There was an uncomfortable Peter Pan quality to McCain’s clothing, a sense that he hadn’t quite moved beyond the affectations of his youth. A man doesn’t have to embrace fashion’s avant-garde to prove that he’s forward-thinking. And he doesn’t need to dress like a child to proclaim his vitality. But a man must always know how to dress his age.

RELATED STORY Picking knits


Mitt Romney’s hair: Anchored away

(LM Otero / Associated Press)

The most memorable accomplishment of the TV ad that depicted Mitt Romney jogging along a tree-lined road — huffing and schvitzing as he goes — was assuring voters that his hair was not actually carved out of granite.

Romney had been accused of having “anchorman hair” — glossy perfection that lies neat and immobile atop the head. While the “anchorman” package is built around the idea of creating an authoritative, knowledgeable, trustworthy and likable presence that viewers will want to welcome into the living room, the same inferences don’t hold true for politicians.

There is the suspicion that a man with such flawless hair must spend so much time looking in the mirror that he doesn’t understand what it means to engage in the kind of labor that results in calluses and frizz.

Voters want empathy. Hear my story. Help me! Love me! A candidate who looks too good comes across as the pretty-boy mystery date who’s deemed way out of their league.

RELATED STORY Anchored away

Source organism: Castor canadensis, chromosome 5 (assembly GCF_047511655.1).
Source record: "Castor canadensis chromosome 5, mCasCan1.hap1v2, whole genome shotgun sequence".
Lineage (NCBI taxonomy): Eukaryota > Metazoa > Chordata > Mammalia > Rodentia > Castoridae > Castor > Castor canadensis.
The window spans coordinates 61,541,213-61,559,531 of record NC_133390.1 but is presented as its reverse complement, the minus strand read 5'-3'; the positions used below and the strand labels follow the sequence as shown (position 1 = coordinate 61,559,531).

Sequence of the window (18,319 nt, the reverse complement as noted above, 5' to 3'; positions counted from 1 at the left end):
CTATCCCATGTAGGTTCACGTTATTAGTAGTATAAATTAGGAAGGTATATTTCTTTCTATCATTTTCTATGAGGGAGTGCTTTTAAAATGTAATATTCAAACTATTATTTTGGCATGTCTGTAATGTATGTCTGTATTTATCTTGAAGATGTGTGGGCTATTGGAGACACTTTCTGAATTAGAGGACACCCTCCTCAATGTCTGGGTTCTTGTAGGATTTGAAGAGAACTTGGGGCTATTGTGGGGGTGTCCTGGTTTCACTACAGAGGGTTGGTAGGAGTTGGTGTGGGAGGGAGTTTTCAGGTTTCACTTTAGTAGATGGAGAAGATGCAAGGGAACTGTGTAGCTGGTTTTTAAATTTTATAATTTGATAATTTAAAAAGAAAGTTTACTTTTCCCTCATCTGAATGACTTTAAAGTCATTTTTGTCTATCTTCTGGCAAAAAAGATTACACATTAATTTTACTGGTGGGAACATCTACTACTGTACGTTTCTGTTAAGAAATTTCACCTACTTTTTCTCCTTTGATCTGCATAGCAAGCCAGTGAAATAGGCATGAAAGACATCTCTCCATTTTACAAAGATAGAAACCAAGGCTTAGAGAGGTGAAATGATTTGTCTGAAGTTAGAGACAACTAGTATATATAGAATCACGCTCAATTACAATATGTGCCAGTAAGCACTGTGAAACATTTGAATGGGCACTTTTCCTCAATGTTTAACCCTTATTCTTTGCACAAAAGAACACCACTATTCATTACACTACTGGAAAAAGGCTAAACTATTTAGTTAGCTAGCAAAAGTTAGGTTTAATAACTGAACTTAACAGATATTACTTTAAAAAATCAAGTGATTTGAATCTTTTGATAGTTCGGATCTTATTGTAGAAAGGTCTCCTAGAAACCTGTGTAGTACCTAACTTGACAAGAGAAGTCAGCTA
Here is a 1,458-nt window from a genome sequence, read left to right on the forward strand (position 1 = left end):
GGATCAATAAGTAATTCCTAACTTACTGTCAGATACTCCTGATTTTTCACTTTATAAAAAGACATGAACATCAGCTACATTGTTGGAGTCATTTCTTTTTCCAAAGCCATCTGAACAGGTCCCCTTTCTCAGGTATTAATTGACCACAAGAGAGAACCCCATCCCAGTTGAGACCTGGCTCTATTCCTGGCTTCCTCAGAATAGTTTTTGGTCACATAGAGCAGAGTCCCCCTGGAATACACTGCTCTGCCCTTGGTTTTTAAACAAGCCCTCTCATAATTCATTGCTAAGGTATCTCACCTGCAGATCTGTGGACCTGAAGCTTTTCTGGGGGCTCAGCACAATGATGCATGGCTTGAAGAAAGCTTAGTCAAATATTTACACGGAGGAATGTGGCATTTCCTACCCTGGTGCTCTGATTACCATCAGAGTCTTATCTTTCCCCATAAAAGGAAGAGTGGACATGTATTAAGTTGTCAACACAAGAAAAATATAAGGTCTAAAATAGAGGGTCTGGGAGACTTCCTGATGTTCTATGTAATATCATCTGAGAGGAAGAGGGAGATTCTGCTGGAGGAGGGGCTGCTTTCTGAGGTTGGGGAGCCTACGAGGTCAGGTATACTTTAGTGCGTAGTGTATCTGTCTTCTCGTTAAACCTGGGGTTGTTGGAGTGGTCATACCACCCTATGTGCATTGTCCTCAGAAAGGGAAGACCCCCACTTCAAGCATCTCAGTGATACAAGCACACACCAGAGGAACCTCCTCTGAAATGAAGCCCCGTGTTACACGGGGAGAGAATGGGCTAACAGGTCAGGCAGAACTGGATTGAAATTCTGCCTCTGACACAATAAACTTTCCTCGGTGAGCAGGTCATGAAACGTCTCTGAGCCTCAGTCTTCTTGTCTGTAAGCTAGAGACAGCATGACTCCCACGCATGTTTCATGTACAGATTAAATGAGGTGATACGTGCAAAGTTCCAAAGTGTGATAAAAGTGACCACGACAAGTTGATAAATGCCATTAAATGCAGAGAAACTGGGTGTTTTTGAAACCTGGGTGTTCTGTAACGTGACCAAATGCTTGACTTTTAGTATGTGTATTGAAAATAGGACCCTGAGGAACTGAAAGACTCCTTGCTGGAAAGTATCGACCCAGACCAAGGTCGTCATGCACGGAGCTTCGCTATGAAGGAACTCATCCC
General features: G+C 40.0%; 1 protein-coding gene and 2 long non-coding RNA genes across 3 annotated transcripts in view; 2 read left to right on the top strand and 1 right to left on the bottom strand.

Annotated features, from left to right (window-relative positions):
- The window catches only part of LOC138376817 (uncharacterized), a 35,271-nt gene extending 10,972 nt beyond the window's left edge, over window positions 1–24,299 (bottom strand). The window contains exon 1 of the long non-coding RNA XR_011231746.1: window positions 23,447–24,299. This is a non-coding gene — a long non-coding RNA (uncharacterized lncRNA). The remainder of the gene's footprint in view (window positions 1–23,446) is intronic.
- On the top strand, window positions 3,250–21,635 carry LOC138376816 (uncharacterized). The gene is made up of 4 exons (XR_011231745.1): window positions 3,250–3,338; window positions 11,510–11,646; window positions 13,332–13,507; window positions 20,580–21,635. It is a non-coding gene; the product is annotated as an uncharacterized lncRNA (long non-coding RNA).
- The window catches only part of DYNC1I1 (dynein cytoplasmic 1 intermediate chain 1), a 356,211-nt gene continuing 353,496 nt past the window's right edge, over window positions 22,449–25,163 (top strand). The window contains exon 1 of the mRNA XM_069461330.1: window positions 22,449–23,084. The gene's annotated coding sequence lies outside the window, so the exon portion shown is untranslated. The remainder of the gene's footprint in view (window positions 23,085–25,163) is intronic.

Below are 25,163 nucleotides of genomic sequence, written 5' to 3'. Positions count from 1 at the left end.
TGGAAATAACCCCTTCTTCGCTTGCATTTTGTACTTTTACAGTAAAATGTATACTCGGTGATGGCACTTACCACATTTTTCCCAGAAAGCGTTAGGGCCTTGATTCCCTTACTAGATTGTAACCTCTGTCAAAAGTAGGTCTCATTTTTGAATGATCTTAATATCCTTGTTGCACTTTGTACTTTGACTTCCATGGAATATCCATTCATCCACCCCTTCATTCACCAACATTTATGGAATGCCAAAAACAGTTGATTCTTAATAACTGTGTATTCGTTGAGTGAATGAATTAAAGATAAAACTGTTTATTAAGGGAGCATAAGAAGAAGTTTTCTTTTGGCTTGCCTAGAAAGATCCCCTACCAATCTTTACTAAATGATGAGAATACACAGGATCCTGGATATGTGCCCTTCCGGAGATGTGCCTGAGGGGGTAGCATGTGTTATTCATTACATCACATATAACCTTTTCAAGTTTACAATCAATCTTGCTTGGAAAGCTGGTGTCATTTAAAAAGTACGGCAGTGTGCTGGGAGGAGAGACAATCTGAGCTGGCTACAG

John Edwards’s primped-out hair

(Mary Ann Chastain / Associated Press)

John Edwards paid $800 for two haircuts, or so we learned from a campaign finance report. His presidential campaign paid hundreds more for camera-ready makeup.

He was also caught on camera fluffing his hair before an interview. The video turned up on Youtube to the tune of “I Feel Pretty.”

Audiences expect politicians to look polished on television. They don’t want to see some washed-out guy with a shiny nose waxing on about his call to public service. And politicians are only human. They want to make the best impression.

But there is a line between grooming and primping. Brushing your teeth is grooming. Giving yourself a big Chiclet smile with veneers is primping. Politicians — especially male ones — should never, ever primp. Or at least shouldn’t get caught doing it.

Campaigns are filled with an endless series of symbols and metaphors all meant to evoke common ground. A $400 haircut shatters the illusion they work so hard to create.

RELATED STORY Primping for president: A little dab’ll do ya


Hillary Clinton’s sisterhood of the traveling pantsuits

(Melina Mara / The Washington Post)

The mind, fascinated by things mango and lemon-yellow, ponders the sartorial: How many pantsuits did Hillary Clinton have in her closet?

The pantsuit was Clinton’s uniform. Hers was a mix-and-match world, a grown-up land of rose and aqua-colored Garanimals.

Women had come a long way from the time when wearing a pair of pants was considered “borrowing from the boys.” So it would be highly regressive to suggest that the candidate was using trousers to heighten the perception that she could be as tough as a man. And yet ...

This was a campaign in which gender stereotypes were being challenged. Voters were being asked to envision something this country had never had: a female commander in chief.

As first lady, Clinton played to tradition, dutifully wearing skirts of an unflattering length and jackets shaped like a rectangle. But now, her wardrobe reminded voters that a woman could have as much peacock bravado as the boys.

RELATED STORY Wearing the pants


Dick Cheney’s overly-casual parka

(Herbert Knosowski / Associated Press)